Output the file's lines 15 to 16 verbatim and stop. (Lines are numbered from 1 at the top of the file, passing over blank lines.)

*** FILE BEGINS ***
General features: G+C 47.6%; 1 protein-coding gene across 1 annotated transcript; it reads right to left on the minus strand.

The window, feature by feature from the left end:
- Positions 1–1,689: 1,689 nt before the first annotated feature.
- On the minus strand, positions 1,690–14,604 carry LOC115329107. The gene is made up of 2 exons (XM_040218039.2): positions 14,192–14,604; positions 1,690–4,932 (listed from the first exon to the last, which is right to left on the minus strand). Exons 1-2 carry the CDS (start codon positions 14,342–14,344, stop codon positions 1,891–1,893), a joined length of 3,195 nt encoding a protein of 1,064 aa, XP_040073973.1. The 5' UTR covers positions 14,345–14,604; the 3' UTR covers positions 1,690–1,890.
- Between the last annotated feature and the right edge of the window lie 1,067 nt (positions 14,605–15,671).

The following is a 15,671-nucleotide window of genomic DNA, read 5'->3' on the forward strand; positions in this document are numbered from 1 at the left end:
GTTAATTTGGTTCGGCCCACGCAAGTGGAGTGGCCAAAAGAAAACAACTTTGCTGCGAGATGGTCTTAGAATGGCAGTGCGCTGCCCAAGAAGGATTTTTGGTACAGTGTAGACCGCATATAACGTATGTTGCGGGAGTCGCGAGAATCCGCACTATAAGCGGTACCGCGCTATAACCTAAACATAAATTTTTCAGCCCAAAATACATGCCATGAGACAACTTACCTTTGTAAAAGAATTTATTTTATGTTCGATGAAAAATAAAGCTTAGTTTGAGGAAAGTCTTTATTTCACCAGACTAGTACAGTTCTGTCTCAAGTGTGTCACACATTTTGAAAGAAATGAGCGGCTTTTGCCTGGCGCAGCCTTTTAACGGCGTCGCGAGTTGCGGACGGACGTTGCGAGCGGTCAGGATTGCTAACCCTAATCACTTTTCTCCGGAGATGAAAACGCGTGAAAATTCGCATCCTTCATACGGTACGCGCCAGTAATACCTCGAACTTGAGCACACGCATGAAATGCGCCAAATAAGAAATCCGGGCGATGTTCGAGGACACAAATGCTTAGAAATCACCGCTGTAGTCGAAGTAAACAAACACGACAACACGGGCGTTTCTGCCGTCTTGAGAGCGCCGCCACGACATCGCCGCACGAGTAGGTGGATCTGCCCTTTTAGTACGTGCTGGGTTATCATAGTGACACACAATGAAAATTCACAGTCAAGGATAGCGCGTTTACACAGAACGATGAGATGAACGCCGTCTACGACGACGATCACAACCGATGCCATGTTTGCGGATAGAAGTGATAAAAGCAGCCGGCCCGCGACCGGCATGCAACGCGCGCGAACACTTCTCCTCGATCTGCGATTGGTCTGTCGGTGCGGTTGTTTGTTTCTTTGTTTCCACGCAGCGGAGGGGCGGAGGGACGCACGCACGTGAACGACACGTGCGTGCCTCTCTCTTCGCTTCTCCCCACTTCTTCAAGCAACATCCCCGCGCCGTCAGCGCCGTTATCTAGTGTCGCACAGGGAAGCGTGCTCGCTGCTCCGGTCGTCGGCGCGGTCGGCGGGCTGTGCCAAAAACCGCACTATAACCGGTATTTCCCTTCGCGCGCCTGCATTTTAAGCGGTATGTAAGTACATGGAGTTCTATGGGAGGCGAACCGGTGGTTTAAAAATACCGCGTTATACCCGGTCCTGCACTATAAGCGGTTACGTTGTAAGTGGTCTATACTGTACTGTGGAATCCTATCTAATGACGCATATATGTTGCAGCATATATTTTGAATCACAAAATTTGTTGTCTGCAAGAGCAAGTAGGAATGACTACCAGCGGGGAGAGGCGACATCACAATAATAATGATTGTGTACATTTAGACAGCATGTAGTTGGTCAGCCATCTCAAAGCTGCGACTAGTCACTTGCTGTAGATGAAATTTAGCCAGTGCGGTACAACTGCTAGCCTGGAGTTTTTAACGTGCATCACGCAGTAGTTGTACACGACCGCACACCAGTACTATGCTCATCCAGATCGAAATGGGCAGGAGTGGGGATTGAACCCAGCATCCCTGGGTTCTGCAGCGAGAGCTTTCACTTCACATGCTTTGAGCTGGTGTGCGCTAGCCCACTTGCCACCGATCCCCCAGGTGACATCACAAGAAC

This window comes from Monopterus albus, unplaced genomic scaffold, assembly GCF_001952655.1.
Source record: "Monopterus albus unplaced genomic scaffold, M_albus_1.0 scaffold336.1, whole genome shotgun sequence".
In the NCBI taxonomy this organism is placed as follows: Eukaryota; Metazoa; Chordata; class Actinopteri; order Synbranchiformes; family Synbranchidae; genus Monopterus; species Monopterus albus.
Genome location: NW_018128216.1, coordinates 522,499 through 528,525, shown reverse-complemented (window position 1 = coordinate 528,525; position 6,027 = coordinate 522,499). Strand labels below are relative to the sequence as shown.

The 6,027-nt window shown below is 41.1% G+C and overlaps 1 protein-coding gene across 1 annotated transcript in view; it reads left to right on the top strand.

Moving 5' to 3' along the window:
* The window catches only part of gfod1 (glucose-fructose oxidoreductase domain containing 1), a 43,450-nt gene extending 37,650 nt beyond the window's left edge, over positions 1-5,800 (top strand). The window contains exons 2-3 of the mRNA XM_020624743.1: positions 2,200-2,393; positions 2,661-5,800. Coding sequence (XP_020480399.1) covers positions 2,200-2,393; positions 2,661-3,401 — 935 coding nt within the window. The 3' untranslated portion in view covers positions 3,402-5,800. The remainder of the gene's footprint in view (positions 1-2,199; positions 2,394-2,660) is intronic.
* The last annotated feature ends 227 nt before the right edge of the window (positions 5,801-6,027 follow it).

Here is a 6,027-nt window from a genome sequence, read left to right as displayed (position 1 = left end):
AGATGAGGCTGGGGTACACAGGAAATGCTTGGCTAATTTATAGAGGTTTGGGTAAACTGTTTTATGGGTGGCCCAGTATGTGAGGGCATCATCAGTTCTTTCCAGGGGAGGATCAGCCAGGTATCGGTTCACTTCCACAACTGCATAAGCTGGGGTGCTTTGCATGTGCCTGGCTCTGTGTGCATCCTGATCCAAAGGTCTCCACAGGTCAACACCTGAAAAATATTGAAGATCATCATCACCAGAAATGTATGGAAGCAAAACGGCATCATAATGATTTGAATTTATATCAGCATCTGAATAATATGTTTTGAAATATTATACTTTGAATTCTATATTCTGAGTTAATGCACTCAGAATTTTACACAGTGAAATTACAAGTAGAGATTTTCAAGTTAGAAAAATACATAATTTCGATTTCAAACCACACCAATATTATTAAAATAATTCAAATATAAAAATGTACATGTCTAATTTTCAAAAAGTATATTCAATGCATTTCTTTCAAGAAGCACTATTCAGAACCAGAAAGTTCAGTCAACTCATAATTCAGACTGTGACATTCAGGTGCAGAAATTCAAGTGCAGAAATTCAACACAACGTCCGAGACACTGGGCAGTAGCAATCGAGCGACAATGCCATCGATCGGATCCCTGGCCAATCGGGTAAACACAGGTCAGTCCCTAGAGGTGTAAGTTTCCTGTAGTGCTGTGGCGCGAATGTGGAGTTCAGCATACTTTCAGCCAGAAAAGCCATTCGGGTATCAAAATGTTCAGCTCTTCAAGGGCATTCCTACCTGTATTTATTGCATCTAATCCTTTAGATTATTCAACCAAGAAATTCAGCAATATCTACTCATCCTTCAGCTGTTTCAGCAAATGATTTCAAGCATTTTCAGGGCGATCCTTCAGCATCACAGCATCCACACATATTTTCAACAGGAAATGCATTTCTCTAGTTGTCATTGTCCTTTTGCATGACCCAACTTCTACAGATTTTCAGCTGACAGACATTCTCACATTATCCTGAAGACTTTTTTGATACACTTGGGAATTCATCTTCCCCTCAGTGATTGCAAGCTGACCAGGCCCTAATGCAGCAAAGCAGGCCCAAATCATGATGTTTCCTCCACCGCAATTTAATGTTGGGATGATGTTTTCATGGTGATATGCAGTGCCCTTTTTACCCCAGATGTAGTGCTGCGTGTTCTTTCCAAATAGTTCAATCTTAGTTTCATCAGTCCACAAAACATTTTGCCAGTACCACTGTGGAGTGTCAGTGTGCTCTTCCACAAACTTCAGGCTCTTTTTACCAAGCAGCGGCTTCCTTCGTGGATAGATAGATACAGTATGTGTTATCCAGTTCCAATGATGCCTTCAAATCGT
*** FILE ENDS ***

* The last annotated feature ends 227 nt before the right edge of the window (positions 5,801-6,027 follow it).

Here is a 6,027-nt window from a genome sequence, read left to right as displayed (position 1 = left end):